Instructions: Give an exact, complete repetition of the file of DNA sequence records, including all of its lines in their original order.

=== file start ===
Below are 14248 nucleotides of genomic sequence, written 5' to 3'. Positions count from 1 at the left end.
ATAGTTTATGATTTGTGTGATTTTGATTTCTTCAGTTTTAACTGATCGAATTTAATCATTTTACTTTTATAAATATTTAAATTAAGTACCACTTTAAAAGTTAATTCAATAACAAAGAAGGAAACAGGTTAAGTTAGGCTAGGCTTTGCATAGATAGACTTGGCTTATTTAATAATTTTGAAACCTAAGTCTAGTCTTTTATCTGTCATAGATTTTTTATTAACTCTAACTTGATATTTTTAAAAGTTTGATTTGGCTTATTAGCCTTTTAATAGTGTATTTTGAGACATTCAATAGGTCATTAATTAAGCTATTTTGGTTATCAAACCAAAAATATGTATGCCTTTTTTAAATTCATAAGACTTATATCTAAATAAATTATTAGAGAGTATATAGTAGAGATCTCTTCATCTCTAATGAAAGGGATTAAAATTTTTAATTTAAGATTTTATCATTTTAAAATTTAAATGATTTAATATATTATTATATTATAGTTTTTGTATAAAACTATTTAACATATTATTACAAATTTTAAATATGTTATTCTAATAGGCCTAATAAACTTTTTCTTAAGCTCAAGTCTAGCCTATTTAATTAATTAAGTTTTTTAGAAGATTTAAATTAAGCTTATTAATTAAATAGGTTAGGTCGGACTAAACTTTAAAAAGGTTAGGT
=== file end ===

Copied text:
Below are 14248 nucleotides of genomic sequence, written 5' to 3'. Positions count from 1 at the left end.
ATAGTTTATGATTTGTGTGATTTTGATTTCTTCAGTTTTAACTGATCGAATTTAATCATTTTACTTTTATAAATATTTAAATTAAGTACCACTTTAAAAGTTAATTCAATAACAAAGAAGGAAACAGGTTAAGTTAGGCTAGGCTTTGCATAGATAGACTTGGCTTATTTAATAATTTTGAAACCTAAGTCTAGTCTTTTATCTGTCATAGATTTTTTATTAACTCTAACTTGATATTTTTAAAAGTTTGATTTGGCTTATTAGCCTTTTAATAGTGTATTTTGAGACATTCAATAGGTCATTAATTAAGCTATTTTGGTTATCAAACCAAAAATATGTATGCCTTTTTTAAATTCATAAGACTTATATCTAAATAAATTATTAGAGAGTATATAGTAGAGATCTCTTCATCTCTAATGAAAGGGATTAAAATTTTTAATTTAAGATTTTATCATTTTAAAATTTAAATGATTTAATATATTATTATATTATAGTTTTTGTATAAAACTATTTAACATATTATTACAAATTTTAAATATGTTATTCTAATAGGCCTAATAAACTTTTTCTTAAGCTCAAGTCTAGCCTATTTAATTAATTAAGTTTTTTAGAAGATTTAAATTAAGCTTATTAATTAAATAGGTTAGGTCGGACTAAACTTTAAAAAGGTTAGGT